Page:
I went to China with the idea of doing a book on Chinese Vineyards and Wineries. I'm coming away with not only ample material for that book, but also with an assignment from Chateau Junding, probably China's most upscale winery. It's basically a partnership between a government company and a private developer.
The whole experience was surreal. I kept telling myself, "Have fun, you have nothing to lose here."
Chateau Junding was the third winery to visit on my list. I had made arrangements, but somehow, while here in China, my status must have been elevated. At first, Ma Fei, a PR person on the job for only a few months, was to meet Houghton, my interpreter, and I at the Yantai airport. Suddenly we find out that Ms. Lin, the head of marketing and brand development was meeting us. This is serious. And the emails we received from her implied that the Chateau would comp all meals and rooms. OK. That wasn't too unusual in other countries when wineries find out which magazines use my photos and writing. But here in China, it seemed unusual.
During the drive to the Chateau, I gave Ms. Lin my most recent book, Oregon: The Taste of Wine as a gift. That night, during the 20-course dinner, she kept going through the book. She was obviously impressed and kept showing her favorite photographs to others. It turns out, the book, my creditentials and a foreign photographer was exactly what she was looking for.
By the end of the third day at the Chateau, Ms. Lin was talking about contract details, usage rights and flying me back in September to do additional photography. As this was all unfolding around me, usually at multi-course dinners and mostly in Chinese, I couldn't believe it. Getting a gig in the People's Republic of China. And the wine was fine.
But sealing deals in China is not a stright line. First, I had to be approved by Mr. Ji, the Penglai Winery Association Director. Over another huge dinner, which included whole fish, duck liver, some things I didn't ask about and enough wine to sink a ship, Mr. Ji and I kept toasting each other. He liked the Oregon book and was delighted to find that I had grown up in Napa, California. His dream was to make the Penglai region the Napa of China. Gambei (Chinese for bottoms up). And he kept saying that I really knew the vineyard. He also liked the Oregon Pinot noir I had brought.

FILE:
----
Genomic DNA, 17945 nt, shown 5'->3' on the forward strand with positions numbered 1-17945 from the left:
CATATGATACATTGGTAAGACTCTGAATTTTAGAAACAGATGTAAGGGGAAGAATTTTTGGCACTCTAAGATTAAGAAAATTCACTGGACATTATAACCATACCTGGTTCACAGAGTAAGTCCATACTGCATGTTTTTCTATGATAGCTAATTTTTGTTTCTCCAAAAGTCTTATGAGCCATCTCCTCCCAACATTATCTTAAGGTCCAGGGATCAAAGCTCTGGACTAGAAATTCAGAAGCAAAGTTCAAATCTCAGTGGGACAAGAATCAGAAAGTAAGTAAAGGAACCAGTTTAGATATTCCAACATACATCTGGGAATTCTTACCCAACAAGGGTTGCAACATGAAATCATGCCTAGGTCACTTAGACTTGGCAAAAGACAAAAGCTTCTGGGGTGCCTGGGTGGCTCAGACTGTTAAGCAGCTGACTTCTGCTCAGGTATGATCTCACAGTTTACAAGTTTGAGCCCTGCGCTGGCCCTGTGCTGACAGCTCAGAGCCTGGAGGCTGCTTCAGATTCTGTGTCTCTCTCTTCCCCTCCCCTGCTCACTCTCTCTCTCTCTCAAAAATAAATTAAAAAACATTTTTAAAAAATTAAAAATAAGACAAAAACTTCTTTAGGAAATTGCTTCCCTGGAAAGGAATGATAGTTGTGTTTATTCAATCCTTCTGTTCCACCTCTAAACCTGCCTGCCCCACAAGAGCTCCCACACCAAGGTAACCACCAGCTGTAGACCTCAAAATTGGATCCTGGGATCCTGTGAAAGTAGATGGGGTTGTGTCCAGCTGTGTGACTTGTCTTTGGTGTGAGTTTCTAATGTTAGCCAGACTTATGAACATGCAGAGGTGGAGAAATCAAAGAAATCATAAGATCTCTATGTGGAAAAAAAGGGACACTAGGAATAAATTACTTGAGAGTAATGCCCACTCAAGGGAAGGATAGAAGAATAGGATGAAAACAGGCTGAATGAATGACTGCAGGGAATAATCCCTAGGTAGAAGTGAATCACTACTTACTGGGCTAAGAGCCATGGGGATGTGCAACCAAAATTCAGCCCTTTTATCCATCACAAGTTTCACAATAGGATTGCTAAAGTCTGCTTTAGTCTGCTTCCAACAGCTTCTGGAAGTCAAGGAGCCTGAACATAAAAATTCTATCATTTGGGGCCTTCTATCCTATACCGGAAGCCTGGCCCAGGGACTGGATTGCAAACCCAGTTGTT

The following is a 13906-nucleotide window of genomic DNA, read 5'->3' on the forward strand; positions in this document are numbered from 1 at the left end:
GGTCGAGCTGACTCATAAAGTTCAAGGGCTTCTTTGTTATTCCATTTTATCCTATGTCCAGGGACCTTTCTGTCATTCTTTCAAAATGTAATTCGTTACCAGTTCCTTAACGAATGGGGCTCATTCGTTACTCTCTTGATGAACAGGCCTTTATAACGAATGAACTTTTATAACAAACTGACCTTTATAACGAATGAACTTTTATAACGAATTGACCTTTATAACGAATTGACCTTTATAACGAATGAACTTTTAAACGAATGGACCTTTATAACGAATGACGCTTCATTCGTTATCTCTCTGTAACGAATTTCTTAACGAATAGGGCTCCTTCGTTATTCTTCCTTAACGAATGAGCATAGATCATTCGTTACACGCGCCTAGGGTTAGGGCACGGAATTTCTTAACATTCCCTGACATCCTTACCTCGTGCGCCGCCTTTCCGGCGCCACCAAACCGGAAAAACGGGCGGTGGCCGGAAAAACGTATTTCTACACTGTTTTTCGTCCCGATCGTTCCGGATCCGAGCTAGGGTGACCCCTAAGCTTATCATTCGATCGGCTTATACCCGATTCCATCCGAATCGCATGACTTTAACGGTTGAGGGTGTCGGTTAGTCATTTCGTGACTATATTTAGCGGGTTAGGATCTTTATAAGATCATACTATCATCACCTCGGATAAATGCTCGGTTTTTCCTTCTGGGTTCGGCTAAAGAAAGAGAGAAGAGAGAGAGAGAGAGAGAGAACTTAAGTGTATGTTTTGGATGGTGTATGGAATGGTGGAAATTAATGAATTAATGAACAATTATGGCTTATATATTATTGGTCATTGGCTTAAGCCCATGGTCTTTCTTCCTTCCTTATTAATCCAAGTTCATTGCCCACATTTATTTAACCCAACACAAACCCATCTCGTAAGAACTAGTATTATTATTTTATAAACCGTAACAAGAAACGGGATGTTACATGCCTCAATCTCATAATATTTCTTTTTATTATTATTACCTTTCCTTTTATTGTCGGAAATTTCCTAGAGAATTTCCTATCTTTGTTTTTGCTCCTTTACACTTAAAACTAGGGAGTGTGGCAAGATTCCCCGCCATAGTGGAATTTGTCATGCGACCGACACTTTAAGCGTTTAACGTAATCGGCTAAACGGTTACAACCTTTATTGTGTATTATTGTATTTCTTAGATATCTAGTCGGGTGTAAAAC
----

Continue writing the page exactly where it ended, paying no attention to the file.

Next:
Please note that the sun rises in Shandong Province about 4:30, that's 4:30 in the morning. So like an idiot photographer, I'm out there every morning, hoping that it is raining so I can go back to sleep.
The next night, after a more casual outdoor BBQ dinner, Ms. Lin invites me to a secret entertainment room downstairs. The walls are covered with massive flat panel screens all showing videos. Colored lights flash to the beat of loud music. It's karaoke time. On the ring of couches sit the Penglai mayor, regional Communist Party chief and two handfulls of other dignitaries. I'm not a real party guy, but had read that this is the way business is done here. After dancing with Ms. Lin and her daughter, I was invited to sing. No way. My wife laughs when I sing and I've had only one-half glass of beer. Hands pushed me out onto the floor. Fortunately, they paired me with Ms. Lin, who sings like a nightingale. I just hoped that the dignitaries were impressed that I was sober enough to help them out to their black limos.
Fortunately, I didn't take any photographs at the karaoke event.
Dinner meeting with Penglai Winery Association Director, Mr. Ji (center with blue and gray shirt) at Chateau Junding. I keep worrying about gaining weight on this trip.